Bullet journaling: what it is and why it's so popular

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It's Sunday, February 14th as I write this post. I'm 33 weeks pregnant and I'm laid out on the couch recovering from yet another cold, because little Nolan took all of my immune system strength. It's okay. This future momma can handle it.

Especially when it gives me time to research and learn about something that I've wanted to research and learn about for a very long time.

Simply, bullet journaling is a productivity and planning tool created by Ryder Carroll, a NY-based digital product designer.

Bullet Journaling 101: What is it, and why do it?

It took me longer than I care to admit to get it. I hope this post helps you decipher the productivity system!

Note: This post was originally published on my personal blog, but I've since realized it's probably pretty darn applicable to Hello Brio content, since a lot of bullet journaling has to do with creativity and hand lettering. I'd love to know what you think of this bullet journal post and subsequent “bujo” posts! Don't be shy—tell me in the comments or email me!

Bullet Journaling: What Is It?

You start with a blank notebook. Preferably one that is sturdy enough to be schlepped around all year. Also preferably one that has good paper quality, pre-numbered pages (I think this was one of my mental hurdles with bullet journaling to begin with), and probably dotted or gridded paper (though you can use lined paper notebooks).

The most confusing part about a bullet journal is: it is what you want it to be.

Do you want to have a:

  • Daily task log
  • Monthly goal planner
  • Weekly planner
  • List of movies you've seen or want to see
  • Habit tracker
  • Monthly reflection list
  • Gratitude list
  • Waiting for list
  • Shipment tracking list

Or do you want to have one of the above, a combination of the above, or all of the above?

Again, a bullet journal is what you make it.

Probably the most basic way to use a bullet journal is to use it as a daily log, where you start each entry with the day (Monday, February 15th), and then you make a list of the tasks you wish to complete, and check them off when you're done.

Power-up your daily log by including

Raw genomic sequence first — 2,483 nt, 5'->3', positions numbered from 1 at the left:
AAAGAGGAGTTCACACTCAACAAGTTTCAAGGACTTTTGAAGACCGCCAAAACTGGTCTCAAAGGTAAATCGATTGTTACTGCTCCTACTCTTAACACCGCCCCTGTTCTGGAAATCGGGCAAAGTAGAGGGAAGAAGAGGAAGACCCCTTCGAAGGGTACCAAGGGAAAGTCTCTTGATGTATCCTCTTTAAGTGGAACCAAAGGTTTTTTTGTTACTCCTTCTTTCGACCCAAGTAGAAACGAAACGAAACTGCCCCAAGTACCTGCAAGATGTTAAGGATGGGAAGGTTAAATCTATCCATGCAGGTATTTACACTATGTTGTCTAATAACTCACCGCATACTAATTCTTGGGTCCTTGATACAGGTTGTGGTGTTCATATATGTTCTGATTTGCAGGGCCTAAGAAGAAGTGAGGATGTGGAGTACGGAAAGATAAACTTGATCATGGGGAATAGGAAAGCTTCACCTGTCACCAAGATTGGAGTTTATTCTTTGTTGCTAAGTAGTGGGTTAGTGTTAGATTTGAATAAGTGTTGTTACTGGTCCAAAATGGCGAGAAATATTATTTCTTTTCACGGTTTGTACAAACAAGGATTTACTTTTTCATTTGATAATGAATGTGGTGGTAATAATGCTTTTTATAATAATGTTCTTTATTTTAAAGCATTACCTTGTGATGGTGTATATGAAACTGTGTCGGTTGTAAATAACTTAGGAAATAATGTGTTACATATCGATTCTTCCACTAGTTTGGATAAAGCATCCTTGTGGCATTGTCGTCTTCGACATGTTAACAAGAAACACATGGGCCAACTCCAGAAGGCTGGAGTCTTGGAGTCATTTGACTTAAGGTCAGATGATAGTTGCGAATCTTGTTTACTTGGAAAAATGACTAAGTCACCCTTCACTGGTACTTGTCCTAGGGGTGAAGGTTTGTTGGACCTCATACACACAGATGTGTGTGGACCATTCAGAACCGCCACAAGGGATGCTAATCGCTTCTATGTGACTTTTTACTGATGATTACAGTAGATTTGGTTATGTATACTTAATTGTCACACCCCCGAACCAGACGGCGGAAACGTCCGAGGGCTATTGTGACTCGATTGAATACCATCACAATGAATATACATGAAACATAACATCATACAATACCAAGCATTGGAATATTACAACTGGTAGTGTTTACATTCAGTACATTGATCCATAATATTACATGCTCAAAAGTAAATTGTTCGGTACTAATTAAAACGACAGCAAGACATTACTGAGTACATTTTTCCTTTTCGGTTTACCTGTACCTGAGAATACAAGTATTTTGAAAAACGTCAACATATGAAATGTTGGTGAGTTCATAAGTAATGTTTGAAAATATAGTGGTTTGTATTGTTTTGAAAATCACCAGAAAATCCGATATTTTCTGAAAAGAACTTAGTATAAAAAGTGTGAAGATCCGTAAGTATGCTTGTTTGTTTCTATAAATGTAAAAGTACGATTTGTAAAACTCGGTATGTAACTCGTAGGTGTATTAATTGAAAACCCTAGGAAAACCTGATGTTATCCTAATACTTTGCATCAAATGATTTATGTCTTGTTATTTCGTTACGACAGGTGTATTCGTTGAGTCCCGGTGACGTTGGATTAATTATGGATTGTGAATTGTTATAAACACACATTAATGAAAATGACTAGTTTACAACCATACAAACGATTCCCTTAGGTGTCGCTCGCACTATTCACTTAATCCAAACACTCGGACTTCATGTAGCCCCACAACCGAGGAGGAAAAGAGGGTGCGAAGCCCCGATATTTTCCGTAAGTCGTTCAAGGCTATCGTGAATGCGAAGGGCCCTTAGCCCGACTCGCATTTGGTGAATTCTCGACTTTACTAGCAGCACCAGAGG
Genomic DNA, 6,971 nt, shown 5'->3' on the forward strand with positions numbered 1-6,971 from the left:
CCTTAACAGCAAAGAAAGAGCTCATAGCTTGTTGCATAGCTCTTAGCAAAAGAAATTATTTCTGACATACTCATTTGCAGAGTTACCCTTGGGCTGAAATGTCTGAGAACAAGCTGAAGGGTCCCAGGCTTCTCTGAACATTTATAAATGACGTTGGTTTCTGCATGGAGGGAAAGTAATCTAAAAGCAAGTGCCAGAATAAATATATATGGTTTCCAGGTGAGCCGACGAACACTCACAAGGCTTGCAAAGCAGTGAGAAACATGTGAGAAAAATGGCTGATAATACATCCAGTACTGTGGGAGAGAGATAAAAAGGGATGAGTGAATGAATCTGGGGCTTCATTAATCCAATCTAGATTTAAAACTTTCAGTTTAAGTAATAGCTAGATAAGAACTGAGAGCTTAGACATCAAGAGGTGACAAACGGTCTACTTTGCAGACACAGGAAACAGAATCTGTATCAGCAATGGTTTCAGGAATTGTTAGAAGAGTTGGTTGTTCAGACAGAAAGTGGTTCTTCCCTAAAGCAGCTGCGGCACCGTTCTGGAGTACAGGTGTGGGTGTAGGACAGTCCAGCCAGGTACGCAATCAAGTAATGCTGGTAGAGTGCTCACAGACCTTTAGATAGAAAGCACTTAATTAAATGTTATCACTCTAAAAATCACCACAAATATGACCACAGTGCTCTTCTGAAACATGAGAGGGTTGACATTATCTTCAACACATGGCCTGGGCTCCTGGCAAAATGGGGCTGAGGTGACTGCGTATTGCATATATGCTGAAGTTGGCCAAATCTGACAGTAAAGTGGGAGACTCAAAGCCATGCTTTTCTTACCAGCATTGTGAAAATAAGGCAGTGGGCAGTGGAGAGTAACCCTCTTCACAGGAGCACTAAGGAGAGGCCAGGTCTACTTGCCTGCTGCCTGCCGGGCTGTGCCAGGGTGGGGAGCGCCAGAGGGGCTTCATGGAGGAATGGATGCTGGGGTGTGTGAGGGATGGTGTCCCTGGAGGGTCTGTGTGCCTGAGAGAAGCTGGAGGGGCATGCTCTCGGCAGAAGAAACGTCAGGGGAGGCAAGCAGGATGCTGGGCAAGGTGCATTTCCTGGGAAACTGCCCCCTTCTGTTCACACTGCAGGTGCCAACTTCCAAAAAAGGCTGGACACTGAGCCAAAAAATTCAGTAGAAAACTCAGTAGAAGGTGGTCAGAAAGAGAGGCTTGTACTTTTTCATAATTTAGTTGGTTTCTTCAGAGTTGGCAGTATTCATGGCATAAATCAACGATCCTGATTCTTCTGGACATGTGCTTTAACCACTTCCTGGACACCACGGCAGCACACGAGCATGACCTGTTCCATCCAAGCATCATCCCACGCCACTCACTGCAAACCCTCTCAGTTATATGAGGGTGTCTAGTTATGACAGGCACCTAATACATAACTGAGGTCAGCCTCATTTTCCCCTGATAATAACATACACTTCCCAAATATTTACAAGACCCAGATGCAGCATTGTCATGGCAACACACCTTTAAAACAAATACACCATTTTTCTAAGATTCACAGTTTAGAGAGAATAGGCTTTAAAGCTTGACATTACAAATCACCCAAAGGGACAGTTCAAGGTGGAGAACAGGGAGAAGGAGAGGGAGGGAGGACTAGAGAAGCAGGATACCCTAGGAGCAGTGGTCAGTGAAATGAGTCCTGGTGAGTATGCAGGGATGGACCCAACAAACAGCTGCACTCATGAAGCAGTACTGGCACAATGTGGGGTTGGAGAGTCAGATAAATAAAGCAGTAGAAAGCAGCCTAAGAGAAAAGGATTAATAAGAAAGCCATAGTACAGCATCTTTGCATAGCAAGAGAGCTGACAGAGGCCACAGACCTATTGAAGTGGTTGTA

• Tasks
  • Completed tasks
  • Migrated tasks (ones you didn't get to today, but that you've forwarded onto another day)
  • Events
  • Notes
  • Thoughts

Each of which can be denoted by a different symbol. Traditionally, the task is a dot. A completed task is a dot with an X over it. A migrated task is a dot with a greater-than symbol written over it. An event is an open circle, and notes or thoughts are a dash marks.

Why to bullet journal, as I understand it today

Keep in mind that my Leuchtturm1917 Notebook was just ordered a few hours ago and I'm sitting here waiting for it.

Why did I decide to go down the rabbit hole of bullet journaling, as my dear friend Jessica of Pretty Prints & Paper so lovingly calls it?

Because even though I'm getting a lot of stuff done lately (I've launched an e-book about brush lettering, I started a graphic design membership subscription (that I since took down), I've doubled my Instagram following in the past month, I started a quickly-growing hand lettering group, and I'm growing a human being inside of me, to name a few things)—even though I've done a lot of stuff lately, I still feel wildly unorganized.

I wait to the last minute to plan what blog post is going to be published tomorrow. I don't have a comprehensive plan for any of my social media channels. I have a vague idea that I want to teach another Skillshare class soon. I don't wake up every day with a solid plan, and I feel like most of the stuff I get done is reactionary to the emails I get that morning. Yuck. Not living intentionally by any means. Oh, and then I zone out by watching hours of crappy TV (I have an addiction, I know I do).

But wait, Jenn, don't you at least have to-do lists coming out the wazoo? Yes. To-do lists upon to-do lists upon multiple Google calendars upon stacks of digital Evernote notebooks. But the biggest problem I'm seeing: if it's not in sight, I forget about it.